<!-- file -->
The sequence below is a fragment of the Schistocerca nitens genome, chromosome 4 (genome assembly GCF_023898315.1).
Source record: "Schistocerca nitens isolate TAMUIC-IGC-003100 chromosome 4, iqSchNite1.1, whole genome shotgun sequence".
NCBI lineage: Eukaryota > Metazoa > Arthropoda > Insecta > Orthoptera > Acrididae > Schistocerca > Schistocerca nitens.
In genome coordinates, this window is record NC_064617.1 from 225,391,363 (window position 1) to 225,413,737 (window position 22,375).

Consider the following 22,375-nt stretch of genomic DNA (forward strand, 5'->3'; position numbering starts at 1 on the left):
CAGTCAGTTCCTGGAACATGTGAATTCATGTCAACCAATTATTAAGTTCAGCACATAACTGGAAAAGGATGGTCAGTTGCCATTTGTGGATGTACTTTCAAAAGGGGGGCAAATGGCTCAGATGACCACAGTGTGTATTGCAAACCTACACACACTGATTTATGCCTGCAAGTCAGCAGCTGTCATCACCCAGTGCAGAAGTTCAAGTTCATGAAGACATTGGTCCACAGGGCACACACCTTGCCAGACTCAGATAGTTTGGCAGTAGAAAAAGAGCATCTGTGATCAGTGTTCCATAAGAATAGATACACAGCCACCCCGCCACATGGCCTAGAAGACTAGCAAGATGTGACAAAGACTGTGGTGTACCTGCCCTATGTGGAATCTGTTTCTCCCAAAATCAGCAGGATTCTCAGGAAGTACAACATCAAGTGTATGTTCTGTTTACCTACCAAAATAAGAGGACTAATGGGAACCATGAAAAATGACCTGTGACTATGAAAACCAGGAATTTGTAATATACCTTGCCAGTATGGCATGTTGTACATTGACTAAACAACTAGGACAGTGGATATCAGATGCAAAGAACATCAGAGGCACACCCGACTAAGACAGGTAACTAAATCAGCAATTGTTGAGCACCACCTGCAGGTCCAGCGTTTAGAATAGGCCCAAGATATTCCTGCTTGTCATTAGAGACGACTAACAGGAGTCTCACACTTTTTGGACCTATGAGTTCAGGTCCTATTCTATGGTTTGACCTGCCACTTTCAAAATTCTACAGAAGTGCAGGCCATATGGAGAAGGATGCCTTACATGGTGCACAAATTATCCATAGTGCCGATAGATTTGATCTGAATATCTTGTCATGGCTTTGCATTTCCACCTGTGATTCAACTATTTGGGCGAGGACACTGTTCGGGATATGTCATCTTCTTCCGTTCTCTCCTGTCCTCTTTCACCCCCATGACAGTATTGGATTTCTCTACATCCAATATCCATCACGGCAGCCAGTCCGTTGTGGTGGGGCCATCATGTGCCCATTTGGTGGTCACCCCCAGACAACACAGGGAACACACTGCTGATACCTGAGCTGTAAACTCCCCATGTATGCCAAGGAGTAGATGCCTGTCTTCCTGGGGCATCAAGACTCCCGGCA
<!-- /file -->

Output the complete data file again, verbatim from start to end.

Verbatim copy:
The sequence below is a fragment of the Schistocerca nitens genome, chromosome 4 (genome assembly GCF_023898315.1).
Source record: "Schistocerca nitens isolate TAMUIC-IGC-003100 chromosome 4, iqSchNite1.1, whole genome shotgun sequence".
NCBI lineage: Eukaryota > Metazoa > Arthropoda > Insecta > Orthoptera > Acrididae > Schistocerca > Schistocerca nitens.
In genome coordinates, this window is record NC_064617.1 from 225,391,363 (window position 1) to 225,413,737 (window position 22,375).

Consider the following 22,375-nt stretch of genomic DNA (forward strand, 5'->3'; position numbering starts at 1 on the left):
CAGTCAGTTCCTGGAACATGTGAATTCATGTCAACCAATTATTAAGTTCAGCACATAACTGGAAAAGGATGGTCAGTTGCCATTTGTGGATGTACTTTCAAAAGGGGGGCAAATGGCTCAGATGACCACAGTGTGTATTGCAAACCTACACACACTGATTTATGCCTGCAAGTCAGCAGCTGTCATCACCCAGTGCAGAAGTTCAAGTTCATGAAGACATTGGTCCACAGGGCACACACCTTGCCAGACTCAGATAGTTTGGCAGTAGAAAAAGAGCATCTGTGATCAGTGTTCCATAAGAATAGATACACAGCCACCCCGCCACATGGCCTAGAAGACTAGCAAGATGTGACAAAGACTGTGGTGTACCTGCCCTATGTGGAATCTGTTTCTCCCAAAATCAGCAGGATTCTCAGGAAGTACAACATCAAGTGTATGTTCTGTTTACCTACCAAAATAAGAGGACTAATGGGAACCATGAAAAATGACCTGTGACTATGAAAACCAGGAATTTGTAATATACCTTGCCAGTATGGCATGTTGTACATTGACTAAACAACTAGGACAGTGGATATCAGATGCAAAGAACATCAGAGGCACACCCGACTAAGACAGGTAACTAAATCAGCAATTGTTGAGCACCACCTGCAGGTCCAGCGTTTAGAATAGGCCCAAGATATTCCTGCTTGTCATTAGAGACGACTAACAGGAGTCTCACACTTTTTGGACCTATGAGTTCAGGTCCTATTCTATGGTTTGACCTGCCACTTTCAAAATTCTACAGAAGTGCAGGCCATATGGAGAAGGATGCCTTACATGGTGCACAAATTATCCATAGTGCCGATAGATTTGATCTGAATATCTTGTCATGGCTTTGCATTTCCACCTGTGATTCAACTATTTGGGCGAGGACACTGTTCGGGATATGTCATCTTCTTCCGTTCTCTCCTGTCCTCTTTCACCCCCATGACAGTATTGGATTTCTCTACATCCAATATCCATCACGGCAGCCAGTCCGTTGTGGTGGGGCCATCATGTGCCCATTTGGTGGTCACCCCCAGACAACACAGGGAACACACTGCTGATACCTGAGCTGTAAACTCCCCATGTATGCCAAGGAGTAGATGCCTGTCTTCCTGGGGCATCAAGACTCCCGGCA